Yet one legal system on the edge of western Europe is resisting getting onboard – Scotland. In an era of online journalism where publications are viewed across the globe, it’s usually possible to establish a connection between a claim and multiple countries. As a result, Scotland risks becoming an unlikely global haven for this kind of legal abuse. So what’s going on?
How the law is used to silence commentators
In 2018 the London-based investigative journalist Oliver Bullough published Moneyland, an acclaimed book lifting the lid on how government officials and business leaders steal public money and launder it in other countries. A few months later, Bullough and his publishers received a legal letter on behalf of the Angolan vice president Bornito de Sousa Baltazar Diogo, demanding that Moneyland be withdrawn, since in a section about that country it talked about how his daughter Naulila Diogo had spent US$200,000 (£165,000) on bridal attire that she wore in a US reality show.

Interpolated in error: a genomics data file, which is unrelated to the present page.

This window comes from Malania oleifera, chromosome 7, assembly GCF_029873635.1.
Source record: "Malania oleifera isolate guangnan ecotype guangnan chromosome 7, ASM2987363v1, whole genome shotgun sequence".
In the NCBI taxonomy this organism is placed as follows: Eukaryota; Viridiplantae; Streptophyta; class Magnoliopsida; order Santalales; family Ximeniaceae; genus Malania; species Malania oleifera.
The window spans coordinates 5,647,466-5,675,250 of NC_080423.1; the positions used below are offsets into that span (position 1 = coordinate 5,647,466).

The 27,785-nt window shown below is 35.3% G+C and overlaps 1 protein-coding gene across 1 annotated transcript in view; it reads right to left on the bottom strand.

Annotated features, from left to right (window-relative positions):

The book was not withdrawn, and then Bullough got word in 2021 that he was being sued in Portugal for €525,000 (£464,000) in relation to the claims. He had never been to Portugal, but the book had been published there so there was a basis for a claim. Of course, it’s impossible to comment on whether a particular claim is vexatious, but in this case the campaigning group, Index on Censorship, expressed “extreme concern” and filed a media freedom alert with the Council of Europe.
It’s worth pointing out that the law firm originally engaged by the Angolan vice president, Bannatyne Kirkwood France & Co, is based in Scotland. If it becomes harder to pursue an action in the EU in future, Scotland could become a useful alternative.